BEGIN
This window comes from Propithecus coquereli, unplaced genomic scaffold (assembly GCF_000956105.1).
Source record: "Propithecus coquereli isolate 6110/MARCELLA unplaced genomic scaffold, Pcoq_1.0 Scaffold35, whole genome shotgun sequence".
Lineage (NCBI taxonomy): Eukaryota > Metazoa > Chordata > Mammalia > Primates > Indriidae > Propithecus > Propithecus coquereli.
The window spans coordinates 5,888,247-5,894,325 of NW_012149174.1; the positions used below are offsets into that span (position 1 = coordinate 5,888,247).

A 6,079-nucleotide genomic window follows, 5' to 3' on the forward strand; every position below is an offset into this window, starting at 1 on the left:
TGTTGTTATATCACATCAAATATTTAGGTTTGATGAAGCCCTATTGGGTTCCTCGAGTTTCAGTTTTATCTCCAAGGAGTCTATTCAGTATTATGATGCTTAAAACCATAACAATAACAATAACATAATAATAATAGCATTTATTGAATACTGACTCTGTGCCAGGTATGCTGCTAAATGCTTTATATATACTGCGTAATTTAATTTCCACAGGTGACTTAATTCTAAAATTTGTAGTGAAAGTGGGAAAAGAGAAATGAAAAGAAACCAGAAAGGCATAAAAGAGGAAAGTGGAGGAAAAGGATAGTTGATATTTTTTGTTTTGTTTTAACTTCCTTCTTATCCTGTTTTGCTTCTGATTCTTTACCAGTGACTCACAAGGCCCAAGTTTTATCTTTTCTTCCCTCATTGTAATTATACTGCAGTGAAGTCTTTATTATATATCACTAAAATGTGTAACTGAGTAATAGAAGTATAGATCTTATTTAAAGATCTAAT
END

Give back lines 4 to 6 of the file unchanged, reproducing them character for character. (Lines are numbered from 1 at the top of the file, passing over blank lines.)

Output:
The window spans coordinates 5,888,247-5,894,325 of NW_012149174.1; the positions used below are offsets into that span (position 1 = coordinate 5,888,247).

A 6,079-nucleotide genomic window follows, 5' to 3' on the forward strand; every position below is an offset into this window, starting at 1 on the left:
TGTTGTTATATCACATCAAATATTTAGGTTTGATGAAGCCCTATTGGGTTCCTCGAGTTTCAGTTTTATCTCCAAGGAGTCTATTCAGTATTATGATGCTTAAAACCATAACAATAACAATAACATAATAATAATAGCATTTATTGAATACTGACTCTGTGCCAGGTATGCTGCTAAATGCTTTATATATACTGCGTAATTTAATTTCCACAGGTGACTTAATTCTAAAATTTGTAGTGAAAGTGGGAAAAGAGAAATGAAAAGAAACCAGAAAGGCATAAAAGAGGAAAGTGGAGGAAAAGGATAGTTGATATTTTTTGTTTTGTTTTAACTTCCTTCTTATCCTGTTTTGCTTCTGATTCTTTACCAGTGACTCACAAGGCCCAAGTTTTATCTTTTCTTCCCTCATTGTAATTATACTGCAGTGAAGTCTTTATTATATATCACTAAAATGTGTAACTGAGTAATAGAAGTATAGATCTTATTTAAAGATCTAAT